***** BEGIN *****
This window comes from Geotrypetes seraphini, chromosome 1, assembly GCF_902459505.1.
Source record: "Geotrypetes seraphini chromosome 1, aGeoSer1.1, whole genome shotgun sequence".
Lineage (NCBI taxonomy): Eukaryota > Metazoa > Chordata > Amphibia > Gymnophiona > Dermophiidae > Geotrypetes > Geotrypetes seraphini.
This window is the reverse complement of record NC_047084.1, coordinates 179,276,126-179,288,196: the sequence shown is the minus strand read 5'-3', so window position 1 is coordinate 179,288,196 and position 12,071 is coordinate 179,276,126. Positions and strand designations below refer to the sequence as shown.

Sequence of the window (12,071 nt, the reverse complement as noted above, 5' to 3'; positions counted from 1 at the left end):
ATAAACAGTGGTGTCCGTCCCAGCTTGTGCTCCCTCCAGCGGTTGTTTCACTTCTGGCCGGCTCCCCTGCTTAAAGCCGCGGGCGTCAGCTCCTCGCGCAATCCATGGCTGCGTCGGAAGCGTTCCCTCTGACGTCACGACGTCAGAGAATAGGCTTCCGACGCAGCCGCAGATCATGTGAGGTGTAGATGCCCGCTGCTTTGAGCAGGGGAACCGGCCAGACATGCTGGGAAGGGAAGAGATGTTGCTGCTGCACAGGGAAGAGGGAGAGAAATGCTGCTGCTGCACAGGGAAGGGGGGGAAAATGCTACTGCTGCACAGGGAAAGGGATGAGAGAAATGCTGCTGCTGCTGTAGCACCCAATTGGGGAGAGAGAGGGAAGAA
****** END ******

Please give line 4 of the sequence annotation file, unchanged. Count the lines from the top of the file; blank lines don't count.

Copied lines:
This window is the reverse complement of record NC_047084.1, coordinates 179,276,126-179,288,196: the sequence shown is the minus strand read 5'-3', so window position 1 is coordinate 179,288,196 and position 12,071 is coordinate 179,276,126. Positions and strand designations below refer to the sequence as shown.